The hull sides and tracks stand above what is left of a cargo LVT. Click here for a larger image. (J Kuwabara University of Hawai`i Marine Option Program)
An extremely deteriorated tracked vehicle sits upright in the sand of Mākena Bay. The forward driver's compartment has collapsed, exposing the front-mounted engine, and all features are heavily encrusted with corrosion and marine growth. Both front drive sprockets have fallen forward, breaking the tracks apart from the upright sides of the vehicle. There is no sign of any rear ramp door or floor (bottom) within the cargo area.

The 2011 dive team took overall measurements and photos of this site as dive time was limited due to depth. Ramped landing craft delivered soldiers directly onto the shore at the water's edge, but once outside of the landing craft, exposed troops still had to cross the open beach under enemy fire. Tracked amphibious assault vehicles, capable of transporting troops and equipment from ship to shore, and then driving up onto and beyond the beach itself, were developed to support amphibious operations and reduce casualties during landings. LVTs, or "Landing Vehicle Tracked" (also called AMTRAKS) underwent a number of substantive design changes throughout the 1930s and 1940s.

11 LVTs headed towards the beach off Iwo Jima, 1945.
11 LVTs headed towards the beach off Iwo Jima, 1945. Click here for a larger image. (Naval Historical Center photo #NH 104223)
The salient features of this deteriorated wreck site include the overall dimensions, a forward-mounted engine and driver's compartment, a rear cargo space, a (presumed) rear ramp, and the "W" shaped grousers or cleats on the tracks for propelling the vehicle in the water. Both the LVT-1 and LVT-2 had rear-mounted engines, while the LVT-3 had side-mounted engines. The LVT-4 therefore most closely conforms to the features on this site. The cargo and equipment carrier could disembark troops through the rear door, rather than over the sides of the vehicle. More than 8,000 LVT-4s were produced during the war. LVT- 4s were first used in combat during the invasion of Saipan, June 1944. The Saipan invasion, or Operation Forager, employed more than 700 LVTs.

This site is protected by the 2004 Sunken Military Craft Act (10 U.S.C. 113 Note and 118 Stat. 2094-2098): "No person shall engage in or attempt to engage in any activity directed at a sunken military craft that disturbs, removes, or injures any sunken military craft..."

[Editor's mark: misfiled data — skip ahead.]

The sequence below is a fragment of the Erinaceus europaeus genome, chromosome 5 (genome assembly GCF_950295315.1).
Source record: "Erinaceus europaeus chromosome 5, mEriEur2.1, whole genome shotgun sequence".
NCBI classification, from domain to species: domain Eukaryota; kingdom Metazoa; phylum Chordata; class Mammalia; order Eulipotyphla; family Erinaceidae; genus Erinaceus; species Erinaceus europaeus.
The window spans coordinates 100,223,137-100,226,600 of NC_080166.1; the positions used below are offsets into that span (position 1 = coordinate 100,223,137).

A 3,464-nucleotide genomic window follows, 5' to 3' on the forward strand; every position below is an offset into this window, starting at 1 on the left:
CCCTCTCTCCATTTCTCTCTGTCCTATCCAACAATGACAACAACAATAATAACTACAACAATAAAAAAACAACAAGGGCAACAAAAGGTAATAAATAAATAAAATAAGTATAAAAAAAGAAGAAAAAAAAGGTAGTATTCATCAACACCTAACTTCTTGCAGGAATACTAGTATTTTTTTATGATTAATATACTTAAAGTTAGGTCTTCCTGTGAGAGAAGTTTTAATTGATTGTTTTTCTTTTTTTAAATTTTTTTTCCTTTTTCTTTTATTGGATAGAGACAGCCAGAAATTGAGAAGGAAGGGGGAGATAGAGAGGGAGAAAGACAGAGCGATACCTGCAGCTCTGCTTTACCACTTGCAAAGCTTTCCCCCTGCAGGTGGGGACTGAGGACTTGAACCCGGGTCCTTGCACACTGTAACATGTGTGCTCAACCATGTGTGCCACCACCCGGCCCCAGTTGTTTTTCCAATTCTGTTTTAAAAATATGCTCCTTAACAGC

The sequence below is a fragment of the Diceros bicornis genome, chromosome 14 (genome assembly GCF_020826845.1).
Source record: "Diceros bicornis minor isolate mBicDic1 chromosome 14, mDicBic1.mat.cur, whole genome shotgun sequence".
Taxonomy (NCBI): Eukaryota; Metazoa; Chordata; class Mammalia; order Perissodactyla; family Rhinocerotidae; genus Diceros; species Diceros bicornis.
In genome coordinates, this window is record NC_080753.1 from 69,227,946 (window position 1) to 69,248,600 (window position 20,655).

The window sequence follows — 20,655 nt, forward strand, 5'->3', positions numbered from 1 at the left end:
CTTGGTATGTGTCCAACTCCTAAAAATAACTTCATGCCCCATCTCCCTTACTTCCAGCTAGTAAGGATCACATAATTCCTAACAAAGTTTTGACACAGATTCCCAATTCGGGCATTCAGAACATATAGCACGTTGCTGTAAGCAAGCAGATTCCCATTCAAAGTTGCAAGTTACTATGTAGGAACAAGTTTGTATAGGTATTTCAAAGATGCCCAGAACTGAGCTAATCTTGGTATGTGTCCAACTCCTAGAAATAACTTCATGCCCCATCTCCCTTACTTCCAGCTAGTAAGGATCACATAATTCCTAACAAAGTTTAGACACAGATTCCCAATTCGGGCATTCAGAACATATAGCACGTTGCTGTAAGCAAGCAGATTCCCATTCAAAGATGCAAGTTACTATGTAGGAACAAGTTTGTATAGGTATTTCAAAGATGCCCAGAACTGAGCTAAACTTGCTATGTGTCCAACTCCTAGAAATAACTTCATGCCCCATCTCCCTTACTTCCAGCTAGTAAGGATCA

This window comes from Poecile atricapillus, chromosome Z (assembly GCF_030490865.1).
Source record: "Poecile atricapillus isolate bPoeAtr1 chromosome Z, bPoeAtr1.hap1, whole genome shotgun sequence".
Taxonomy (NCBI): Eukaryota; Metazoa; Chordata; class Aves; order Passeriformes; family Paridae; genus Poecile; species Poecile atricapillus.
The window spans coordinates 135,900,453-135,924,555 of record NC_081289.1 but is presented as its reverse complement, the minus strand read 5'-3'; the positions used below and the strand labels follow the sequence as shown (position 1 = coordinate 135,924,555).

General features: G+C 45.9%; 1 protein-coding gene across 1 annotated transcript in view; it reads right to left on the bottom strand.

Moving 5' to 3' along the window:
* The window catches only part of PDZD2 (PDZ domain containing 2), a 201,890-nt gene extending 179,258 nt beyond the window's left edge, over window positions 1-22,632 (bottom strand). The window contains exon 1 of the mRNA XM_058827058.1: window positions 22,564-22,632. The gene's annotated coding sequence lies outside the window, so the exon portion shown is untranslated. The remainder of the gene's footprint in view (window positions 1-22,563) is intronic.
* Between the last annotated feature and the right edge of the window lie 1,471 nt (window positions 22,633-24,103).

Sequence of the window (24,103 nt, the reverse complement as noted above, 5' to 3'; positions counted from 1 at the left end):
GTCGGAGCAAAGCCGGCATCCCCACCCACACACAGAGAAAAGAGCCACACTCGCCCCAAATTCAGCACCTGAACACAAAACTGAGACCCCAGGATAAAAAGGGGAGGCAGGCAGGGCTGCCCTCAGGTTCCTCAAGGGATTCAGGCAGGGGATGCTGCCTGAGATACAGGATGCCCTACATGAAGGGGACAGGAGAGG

LVT(A)-4 AMTANK:

Diver looking into the distinctive open turret of an LVT(A).
Diver looking into the distinctive open turret of an LVT(A). Click here for a larger image. ( H Van Tilburg NOAA ONMS)
An extremely deteriorated tracked vehicle sits upright in the sand of Mākena Bay, surrounded by a small debris field of encrusted pieces, including batteries and front drive sprocket. The rear-mounted engine is heavily encrusted with coral. The sides of the hull and tracks are almost completely broken down and missing. Only a portion of the rear starboard hull remains upright. The most recognizable feature is the open turret with its short 75mm howitzer barrel.

The short 75mm barrel denotes an LVT(A)-4.  This site is essentially a turret and engine amidst debris.
The short 75mm barrel denotes an LVT(A)-4. This site is essentially a turret and engine amidst debris. Click here for a larger image. (H Van Tilburg NOAA ONMS)
The 2011 dive team took overall measurements and photos of this site as dive time was limited due to depth. This is essentially a turret and engine sitting amongst debris scatter, a site affected by more than just natural deterioration over time. Local divers mentioned that one of the sunken "tanks" from World War II had unexploded ordnance and was "blown in place" to mitigate the hazard. The appearance of this site may reflect that event. The open turret and short howitzer barrel are the most recognizable features. Fortunately, these two items are enough to identify this site as an armored amphibious assault vehicle, or LVT(A). The howitzer denotes an LVT(A)-4, rather than an LVT(A)-1 which had a 37mm anti-tank gun. The LVT(A)-4 was first used in combat during the invasion of Saipan, June 1944.